Sheffield-born Master of Wine Richard Kershaw makes wine in the Elgin region of South Africa and has established a reputation for medal-winning, distinctive wines that bring out the character of this cool-climate, blustery ridge of land. Richard has made wine in Chile, Argentina, South Africa, France, Germany and Hungary, often working two harvests a year in the southern and northern hemispheres and gathering his skills so that could make his own wine. He also found time to pass the extremely difficult Master of Wine exams, becoming one of only 419 MWs in the world. More people have gone into space than have the Master of Wine qualification, and you get to be one only by knowing a lot about wine and being extremely good at tasting. “I think I am the only one from Sheffield,” said Richard.
He shows his Yorkshire roots on the
capsule and labels of his wines. “Sheffield is famous for its steel and silver, and I wanted to give the wine an echo of home,” said Richard. The silver capsule carries a Yorkshire rose and there are a couple of “hallmarks” in the design that include his own birth year as a date-mark
Richard specialises in making clonal selections of wines, matching grapes to their soil and micro-climate and, in recognition of his exceptional winemaking skills, he was recently accepted into the Cape Winemakers Guild. This association of just 46 winemakers represents the best and the most dynamic winemakers in South Africa. You can find Richard Kershaw’s wines at Hic! in Ledston and at Corking Wines in York. Look out for his simply superb Clonal Syrah 2017 (Hic!,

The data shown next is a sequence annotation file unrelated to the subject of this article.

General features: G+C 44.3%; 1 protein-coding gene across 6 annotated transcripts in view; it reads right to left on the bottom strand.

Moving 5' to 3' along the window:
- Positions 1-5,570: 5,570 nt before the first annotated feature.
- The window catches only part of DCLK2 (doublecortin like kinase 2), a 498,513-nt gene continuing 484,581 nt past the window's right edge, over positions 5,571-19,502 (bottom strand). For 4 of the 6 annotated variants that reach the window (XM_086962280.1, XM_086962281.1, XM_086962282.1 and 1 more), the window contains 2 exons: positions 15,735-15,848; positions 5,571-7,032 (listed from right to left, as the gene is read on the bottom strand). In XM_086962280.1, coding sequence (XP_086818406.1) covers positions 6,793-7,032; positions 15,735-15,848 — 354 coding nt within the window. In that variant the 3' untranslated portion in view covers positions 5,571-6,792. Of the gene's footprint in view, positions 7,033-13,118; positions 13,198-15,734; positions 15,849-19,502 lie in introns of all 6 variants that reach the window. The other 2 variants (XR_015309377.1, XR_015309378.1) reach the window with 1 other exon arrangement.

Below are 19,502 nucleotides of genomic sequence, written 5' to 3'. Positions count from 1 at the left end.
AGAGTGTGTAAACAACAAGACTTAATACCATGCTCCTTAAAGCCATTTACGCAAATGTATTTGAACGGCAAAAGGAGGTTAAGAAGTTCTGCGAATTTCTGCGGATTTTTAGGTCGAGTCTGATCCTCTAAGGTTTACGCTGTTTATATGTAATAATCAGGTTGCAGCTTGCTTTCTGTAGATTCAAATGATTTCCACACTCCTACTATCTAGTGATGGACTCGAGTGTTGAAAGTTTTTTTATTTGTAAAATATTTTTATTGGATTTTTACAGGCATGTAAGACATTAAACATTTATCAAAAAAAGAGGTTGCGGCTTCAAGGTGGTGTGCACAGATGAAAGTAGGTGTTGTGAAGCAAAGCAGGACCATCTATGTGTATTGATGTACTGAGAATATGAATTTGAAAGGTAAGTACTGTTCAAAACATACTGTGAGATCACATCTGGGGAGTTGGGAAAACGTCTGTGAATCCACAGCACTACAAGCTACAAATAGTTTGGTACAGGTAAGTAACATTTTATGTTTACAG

£38) that shows more than a nod in the direction of Cote Rôtie.
With a successful food and investmentbanking career behind him, Leeds-born
Ian Kellett was planning to buy a vineyard in Bordeaux when a rather special property in Hampshire came up for sale. This was Hambledon vineyard where the pioneer of English viticulture, Sir Guy Salisbury Jones, lived and planted vines in the mid1950s. This property lies on the same seam of chalk that stretches across the south of England to the champagne region of France, and it is this that determines the quality of the grapes grown on it. Buying Hambledon took Ian’s career in a new direction with winemaking and viticulture courses, and since then he has made a massive investment in creating new vineyards with the aim of making top-quality English Sparling wines. Now with over 80 hectares of vineyard, planted with classic Chardonnay, Pinot Noir and Pinot Meunier vines, and an exceptionally equipped winery, Hambledon has become a major player on the English wine scene. A new visitor centre and restaurant are also opening soon.
Hambledon Classic Cuvée NV is crisp and lively with clear citrus and savoury tones (Waitrose, £30) while the Premier Cuvée NV is complex with notes of baked apples and apricots (Harvey Nichols,
Leeds, £46). During my visit, Ian opened a bottle of the soon-to-be-launched new Premier Cuvée Rosé which is wonderfully elegant.
On Yorkshire Day on Monday, wherever you are, in Yorkshire or beyond, there are hard-working Yorkshire people raising a flag or maybe a glass to our wonderful county. Cheers.